For the first time in more than 20 years, the federal government is introducing major changes in how it regulates Medicaid managed care. The Centers for Medicare & Medicaid Services describes the 1425-page rule as aligning Medicaid managed care with other health insurance programs, updating how states purchase managed care services, and improving beneficiaries’ experience with Medicaid managed care. To learn more about what CMS has proposed, go here to see the rule itself. Go here to see CMS’s news release accompanying the new regulation. Go here to (under the link “final rule”) to find nine fact sheets summarizing key aspects of the new regulation. And go here for a commentary on the new rule and the context in which it was released by CMS acting administrator Andy … Read More
On Tuesday, February 9, Pennsylvania Governor Tom Wolf presented his proposed FY 2017 budget to the state legislature. That budget proposal calls for changes in some current Medicaid spending, including reductions of some supplemental payments and the elimination of others, as well as changes in funding the state’s share of Medicaid and the rate at which the federal government will match Pennsylvania’s own spending on Medicaid in the coming year. In addition, the budget calls for new and increased spending in selected areas within the purview of the state’s Department of Human Services and Health Department. SNAP has prepared a detailed memo outlining the potential implications of the proposed FY 2017 budget for safety-net hospitals. The memo also addresses the complications … Read More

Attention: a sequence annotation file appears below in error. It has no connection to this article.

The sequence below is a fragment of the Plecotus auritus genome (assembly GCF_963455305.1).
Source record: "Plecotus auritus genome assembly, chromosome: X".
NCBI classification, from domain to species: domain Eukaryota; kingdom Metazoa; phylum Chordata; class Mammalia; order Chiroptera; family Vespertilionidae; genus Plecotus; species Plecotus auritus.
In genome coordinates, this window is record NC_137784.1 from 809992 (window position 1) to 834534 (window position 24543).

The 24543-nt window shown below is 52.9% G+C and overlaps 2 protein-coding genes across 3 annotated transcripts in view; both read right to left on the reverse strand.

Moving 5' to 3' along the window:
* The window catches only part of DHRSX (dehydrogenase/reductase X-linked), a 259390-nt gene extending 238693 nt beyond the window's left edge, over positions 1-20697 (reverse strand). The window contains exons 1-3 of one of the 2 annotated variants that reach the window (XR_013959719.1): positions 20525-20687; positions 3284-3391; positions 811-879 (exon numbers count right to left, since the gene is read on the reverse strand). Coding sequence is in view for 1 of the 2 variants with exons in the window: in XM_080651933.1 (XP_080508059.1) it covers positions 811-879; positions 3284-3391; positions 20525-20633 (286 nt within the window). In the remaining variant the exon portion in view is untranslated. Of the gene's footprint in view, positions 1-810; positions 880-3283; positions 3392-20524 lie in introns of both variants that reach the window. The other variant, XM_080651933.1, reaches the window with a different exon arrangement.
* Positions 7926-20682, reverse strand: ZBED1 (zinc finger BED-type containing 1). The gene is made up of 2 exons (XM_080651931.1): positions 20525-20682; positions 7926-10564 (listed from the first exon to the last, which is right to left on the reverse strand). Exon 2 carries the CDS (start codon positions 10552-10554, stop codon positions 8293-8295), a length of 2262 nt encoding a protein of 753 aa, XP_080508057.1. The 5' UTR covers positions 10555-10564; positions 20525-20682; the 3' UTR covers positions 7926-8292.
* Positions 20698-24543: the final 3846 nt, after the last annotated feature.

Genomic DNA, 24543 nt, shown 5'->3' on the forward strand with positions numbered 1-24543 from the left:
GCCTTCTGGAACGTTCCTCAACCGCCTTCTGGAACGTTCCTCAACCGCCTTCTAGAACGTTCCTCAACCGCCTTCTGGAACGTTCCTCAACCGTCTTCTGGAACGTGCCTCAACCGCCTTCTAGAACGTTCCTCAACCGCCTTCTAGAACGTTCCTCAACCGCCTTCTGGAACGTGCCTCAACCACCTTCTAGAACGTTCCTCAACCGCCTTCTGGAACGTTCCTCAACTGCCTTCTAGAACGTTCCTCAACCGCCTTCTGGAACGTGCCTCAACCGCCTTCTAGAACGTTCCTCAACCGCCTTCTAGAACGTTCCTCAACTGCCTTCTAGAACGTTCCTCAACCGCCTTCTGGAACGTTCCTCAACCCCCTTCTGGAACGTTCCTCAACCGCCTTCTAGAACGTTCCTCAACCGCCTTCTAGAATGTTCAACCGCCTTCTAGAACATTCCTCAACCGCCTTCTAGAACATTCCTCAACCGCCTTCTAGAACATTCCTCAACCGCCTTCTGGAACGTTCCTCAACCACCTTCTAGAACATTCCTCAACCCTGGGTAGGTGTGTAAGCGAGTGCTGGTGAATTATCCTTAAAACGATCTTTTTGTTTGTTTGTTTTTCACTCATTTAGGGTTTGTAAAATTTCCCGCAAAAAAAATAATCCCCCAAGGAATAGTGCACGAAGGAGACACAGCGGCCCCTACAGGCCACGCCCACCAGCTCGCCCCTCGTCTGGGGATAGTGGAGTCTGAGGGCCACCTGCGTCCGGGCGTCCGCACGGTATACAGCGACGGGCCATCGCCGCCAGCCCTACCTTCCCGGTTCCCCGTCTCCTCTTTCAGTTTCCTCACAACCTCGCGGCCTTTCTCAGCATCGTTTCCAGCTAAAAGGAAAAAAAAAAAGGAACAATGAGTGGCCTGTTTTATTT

The Obama administration has informed state Medicaid programs that they may use federal Medicaid money to help the chronically homeless obtain housing. While a June bulletin to state Medicaid directors technically only clarified existing policy, it signaled states that the administration will be receptive to Medicaid waivers that propose using Medicaid funding to help the homeless obtain housing. Increasingly, state Medicaid programs have been finding that helping the homeless with housing is a key to improving their physical and behavioral health and can offer later savings as the individuals who have received such assistance live more stable lives, especially as more homeless people qualify for Medicaid benefits in states that have expanded their Medicaid programs. The Safety-Net Association of Pennsylvania … Read More